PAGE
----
A Publication of WTVP

The art of war-the battlefields and campaigns-comes into focus again this year with the Peoria Historical Society's history trip, "Sherman Takes Atlanta."

The seven-day, six-night trip, from June 20 through June 26, follows Gen. William Tecumseh Sherman's Civil War march from Chattanooga to Atlanta. The trip, via deluxe Peoria Charter Coach, also includes professionally guided tours of various Tennessee battlefields-including Stones River, Franklin, Chickamauga, and Chattanooga-discussion of the battle of Nashville, and the Kennesaw Mountain battlefield in Georgia.

While in Atlanta, the group will see what's reputedly the world's largest oil painting, a 42-foot by 358-foot work depicting the battle of Atlanta. Known as the Atlanta Cyclorama and displayed around a circular room, the painting is one of the last of what was once a popular art form. Before the days of motion pictures, cycloramas gave viewers the ability to move through the midst of epic activity.

Commissioned for Gen. John "Blackjack" Logan's 1884 vice presidential campaign, the painting focuses on the charge Logan led during the battle of Atlanta. Sherman is depicted near an intense fight, but, reflecting the Union perspective, Confederate Gen. John B. Hood isn't shown. The painting originally included more than 20,000 square feet of painted surface and was brought to Atlanta in 1892.

Today, viewers sit on a rotating platform and experience the painting enhanced by music, sound effects, and narration. The site also includes a Civil War museum featuring the 1862 steam locomotive, "The Texas," that appeared in the Disney film The Great Locomotive Chase.

The group also will tour three antebellum plantations: Belle Meade in Nashville, Smith near Atlanta, and Belmont Mansion in Nashville-one of the most elaborate antebellum homes in the South. The mansion's lavish gardens contain marble statuary and the largest collection of 19th century cast iron garden ornaments in the United States. The massive stone columns at Belle Meade still bear the scars of the skirmish there.

Seven of the 12 units that trained in Peoria were among the Illinois regiments that took part in the Atlanta campaign: the 85th, 86th, 102nd, 103rd, and 112th Illinois Infantry and the 11th (Co. G) and 14th Illinois Cavalry. Local soldiers also were well represented in several other participating units, including the 27th, 44th, 51st, 59th, and 82nd Illinois Infantry. Five of the seven Peoria-trained regiments-the 85th, 86th, 102nd, and 103rd plus Co. G of the 11th cavalry-participated in Sherman's March to the Sea.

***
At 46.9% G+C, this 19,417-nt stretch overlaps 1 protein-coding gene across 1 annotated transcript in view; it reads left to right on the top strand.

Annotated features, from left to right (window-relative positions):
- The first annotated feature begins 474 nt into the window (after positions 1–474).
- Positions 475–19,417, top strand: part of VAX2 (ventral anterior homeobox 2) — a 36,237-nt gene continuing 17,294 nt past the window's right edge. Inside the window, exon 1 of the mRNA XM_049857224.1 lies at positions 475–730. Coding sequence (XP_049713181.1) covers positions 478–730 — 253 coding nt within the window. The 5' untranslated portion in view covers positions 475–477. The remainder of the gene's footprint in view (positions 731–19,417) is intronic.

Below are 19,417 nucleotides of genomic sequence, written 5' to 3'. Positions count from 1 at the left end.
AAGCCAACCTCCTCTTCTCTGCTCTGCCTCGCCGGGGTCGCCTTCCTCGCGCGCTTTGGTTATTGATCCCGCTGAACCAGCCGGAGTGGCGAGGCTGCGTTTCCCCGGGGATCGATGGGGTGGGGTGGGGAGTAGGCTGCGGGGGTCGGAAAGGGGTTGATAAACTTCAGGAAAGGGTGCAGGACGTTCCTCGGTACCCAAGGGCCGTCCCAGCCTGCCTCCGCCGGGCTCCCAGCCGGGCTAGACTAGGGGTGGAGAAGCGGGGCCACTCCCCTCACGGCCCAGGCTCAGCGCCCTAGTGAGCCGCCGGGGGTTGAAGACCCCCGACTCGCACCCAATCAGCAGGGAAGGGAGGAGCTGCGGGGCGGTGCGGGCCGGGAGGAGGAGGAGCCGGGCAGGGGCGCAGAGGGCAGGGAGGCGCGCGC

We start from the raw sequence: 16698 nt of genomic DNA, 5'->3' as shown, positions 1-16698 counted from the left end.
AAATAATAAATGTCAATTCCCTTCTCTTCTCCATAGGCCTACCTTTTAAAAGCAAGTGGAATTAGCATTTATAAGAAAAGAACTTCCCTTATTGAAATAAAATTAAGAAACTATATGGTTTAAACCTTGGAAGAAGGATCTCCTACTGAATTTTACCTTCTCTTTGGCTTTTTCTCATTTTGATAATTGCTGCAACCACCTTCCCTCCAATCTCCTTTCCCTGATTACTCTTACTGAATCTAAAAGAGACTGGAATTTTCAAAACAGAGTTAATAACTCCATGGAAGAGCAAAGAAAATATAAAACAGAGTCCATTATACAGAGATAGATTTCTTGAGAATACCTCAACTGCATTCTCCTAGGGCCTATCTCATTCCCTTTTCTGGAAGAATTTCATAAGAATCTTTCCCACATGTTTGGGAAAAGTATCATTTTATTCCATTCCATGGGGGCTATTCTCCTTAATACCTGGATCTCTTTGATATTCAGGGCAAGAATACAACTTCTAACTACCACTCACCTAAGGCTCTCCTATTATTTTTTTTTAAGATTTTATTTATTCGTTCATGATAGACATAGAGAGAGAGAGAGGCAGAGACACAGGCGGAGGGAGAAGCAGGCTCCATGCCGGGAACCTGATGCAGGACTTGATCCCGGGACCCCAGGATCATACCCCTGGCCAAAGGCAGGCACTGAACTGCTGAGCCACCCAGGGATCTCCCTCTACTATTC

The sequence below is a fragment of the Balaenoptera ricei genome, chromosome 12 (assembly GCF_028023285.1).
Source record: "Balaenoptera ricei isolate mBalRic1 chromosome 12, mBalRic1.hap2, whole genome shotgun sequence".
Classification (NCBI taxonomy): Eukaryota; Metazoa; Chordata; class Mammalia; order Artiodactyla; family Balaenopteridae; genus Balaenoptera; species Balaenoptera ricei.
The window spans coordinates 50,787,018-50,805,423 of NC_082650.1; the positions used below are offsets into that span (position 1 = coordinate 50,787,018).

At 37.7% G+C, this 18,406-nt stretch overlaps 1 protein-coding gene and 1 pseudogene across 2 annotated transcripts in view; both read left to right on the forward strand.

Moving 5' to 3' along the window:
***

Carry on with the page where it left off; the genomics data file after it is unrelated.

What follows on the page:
Regimental histories detail the perils and privations shared by the Peoria soldiers. The Atlanta Campaign lasted from May 6 to September 2, 1864. The 85th noted that every day for four months their regiment "was in hearing of the rattle of musketry and the boom of cannon." "On the 5th of September we…took the first night's rest since the 11th of May without the sound of a rebel gun to lull us to sleep. We had been under fire all that time, and in the front except three days. We had been in every engagement that the Brigade, Division or Corps had in any way been engaged, and were as ragged as any Regiment in the army," they reported. The 103rd saw service in every Confederate state but two-Texas and Florida.

Participants will learn of Sherman's strategy, with talks by tour organizer Bernie Drake. This spring at Bradley's Institute for Learning in Retirement, Drake will teach a course on Sherman, including not only his military career but also his civilian accomplishments.

Last year, Drake organized the PHS tour that followed Gen. Ulysses S. Grant south from Fort Donelson to Shiloh and Vicksburg. Students from his ILR class on Grant were among last year's participants. "Teaching the class benefits me as much as anyone," Drake said.

A pre-trip gathering lets him learn about the specific interests of participants, including any Civil War ancestors. Participants whose ancestors fought on these battlefields will have the opportunity to follow the movements of their units.

The post-tour party last year included the sharing of photographs, as well as suggestions being implemented on this tour. "People want to see historic houses," Drake said.

The stops in Nashville also will include dinner at the Gibson Bluegrass Showcase, home of the Gibson guitar.

A $50 deposit is required by March 20 for registration. For more information on the trip, call 674-1921. AA!